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Using Type Predicates

We can easily write a procedure pair-tree-sum to give us the sum of a binary tree of integers, whose interior nodes are pairs and whose leaves are the integers.

[ blah blah blah... rewrite some of the following, simplifying to only handle trees, not proper lists. ]

Our notion of a "pair tree" is a binary tree of pairs. Here we're doing something a little strange, because in general we're improper lists. We'll regard the car and cdr fields of a pair as the "left child" and "right child" fields of a tree node. A proper list wouldn't be a pair tree, because it the last pair in the list would point to the empty list object, not a number.

(Later, I'll show a record facility that allows us to build "tree node" records that are not pairs. That's nicer, because it doesn't confuse pairs' roles in improper lists with their roles in trees. For now, we'll stick with pairs, because the point of this example is recursion, not the details of records.)

Just as we did for proper lists, we start by characterizing this data structure recursively. We'll consider any subtree of a pair-tree to be a pair-tree. This includes the leaves, e.g., the numbers in a tree of numbers. (This is analogous to the way we considered the empty list to be a kind of list in the recursive characterization of lists.)

A pair tree is either

Our recursive summing procedure will have to deal with these two cases:

The first case is the base case for the recursion. The sum of a leaf is the numeric of that leaf.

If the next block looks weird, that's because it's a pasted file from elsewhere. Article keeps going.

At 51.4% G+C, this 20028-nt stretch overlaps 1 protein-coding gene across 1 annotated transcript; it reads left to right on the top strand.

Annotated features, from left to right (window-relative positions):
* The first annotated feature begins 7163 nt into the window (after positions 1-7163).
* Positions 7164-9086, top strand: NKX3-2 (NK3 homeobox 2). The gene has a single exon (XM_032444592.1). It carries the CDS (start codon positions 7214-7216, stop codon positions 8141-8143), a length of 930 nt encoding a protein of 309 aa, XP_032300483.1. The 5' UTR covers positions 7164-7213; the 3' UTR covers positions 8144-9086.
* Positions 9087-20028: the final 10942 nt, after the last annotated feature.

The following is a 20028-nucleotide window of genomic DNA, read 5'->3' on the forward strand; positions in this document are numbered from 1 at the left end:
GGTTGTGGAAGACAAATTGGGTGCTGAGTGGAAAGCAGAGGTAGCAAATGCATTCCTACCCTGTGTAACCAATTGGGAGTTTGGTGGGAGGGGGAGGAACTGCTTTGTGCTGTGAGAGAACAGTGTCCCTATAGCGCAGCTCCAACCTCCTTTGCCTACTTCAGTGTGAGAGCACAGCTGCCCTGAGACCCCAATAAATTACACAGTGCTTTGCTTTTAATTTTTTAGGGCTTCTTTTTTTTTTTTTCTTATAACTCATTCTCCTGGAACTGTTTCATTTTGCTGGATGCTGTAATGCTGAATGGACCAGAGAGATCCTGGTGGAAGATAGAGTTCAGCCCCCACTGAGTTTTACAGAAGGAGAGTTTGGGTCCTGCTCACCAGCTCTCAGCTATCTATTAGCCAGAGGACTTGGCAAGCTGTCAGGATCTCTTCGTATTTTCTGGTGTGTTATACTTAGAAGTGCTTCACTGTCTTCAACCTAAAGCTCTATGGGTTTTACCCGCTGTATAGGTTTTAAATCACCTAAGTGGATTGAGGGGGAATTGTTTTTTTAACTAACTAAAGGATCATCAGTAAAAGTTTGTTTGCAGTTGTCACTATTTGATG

The second case is the recursive case, where we have a subtree to sum.

Scheme>(define (pair-tree-sum pair-tree)
          (cond ((number? pair-tree)
                 (+ (pair-tree-sum (car pair-tree))
                    (pair-tree-sum (cdr pair-tree))))))

Try this out, and make sure you understand why it works.

Scheme>(pair-tree-sum 1)
Scheme>(pair-tree-sum '(1 . 2))
Scheme>(pair-tree-sum '((40 . 30) . (20 . 10)))

Notice how simple pair-tree-sum is, and how it depends on getting the base case for the recursion right. If we hadn't considered the leaves to be pair-trees in their own right, it would have gotten much uglier. For example, if we'd "bottomed out" at pairs whose left and right children weren't both pairs, we'd have had more cases to deal with--cases where one child is a leaf but the other's not.

Add display and newline expressions at the beginning of pair-tree-sum, as we did for list-sum, and try it out again. Be sure you understand the output in terms of the recursive call pattern.

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